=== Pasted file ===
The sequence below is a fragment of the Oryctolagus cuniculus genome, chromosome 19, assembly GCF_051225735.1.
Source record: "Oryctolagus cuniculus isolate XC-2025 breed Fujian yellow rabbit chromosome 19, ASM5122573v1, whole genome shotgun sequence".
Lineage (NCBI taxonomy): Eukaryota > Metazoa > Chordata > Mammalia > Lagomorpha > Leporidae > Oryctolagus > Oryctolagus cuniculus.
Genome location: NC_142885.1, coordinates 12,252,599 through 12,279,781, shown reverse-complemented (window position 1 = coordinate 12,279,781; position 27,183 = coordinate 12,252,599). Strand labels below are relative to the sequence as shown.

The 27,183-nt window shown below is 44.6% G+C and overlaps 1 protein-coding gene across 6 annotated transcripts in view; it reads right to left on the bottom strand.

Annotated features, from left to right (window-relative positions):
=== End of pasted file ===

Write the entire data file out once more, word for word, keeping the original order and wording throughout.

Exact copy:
The sequence below is a fragment of the Oryctolagus cuniculus genome, chromosome 19, assembly GCF_051225735.1.
Source record: "Oryctolagus cuniculus isolate XC-2025 breed Fujian yellow rabbit chromosome 19, ASM5122573v1, whole genome shotgun sequence".
Lineage (NCBI taxonomy): Eukaryota > Metazoa > Chordata > Mammalia > Lagomorpha > Leporidae > Oryctolagus > Oryctolagus cuniculus.
Genome location: NC_142885.1, coordinates 12,252,599 through 12,279,781, shown reverse-complemented (window position 1 = coordinate 12,279,781; position 27,183 = coordinate 12,252,599). Strand labels below are relative to the sequence as shown.

The 27,183-nt window shown below is 44.6% G+C and overlaps 1 protein-coding gene across 6 annotated transcripts in view; it reads right to left on the bottom strand.

Annotated features, from left to right (window-relative positions):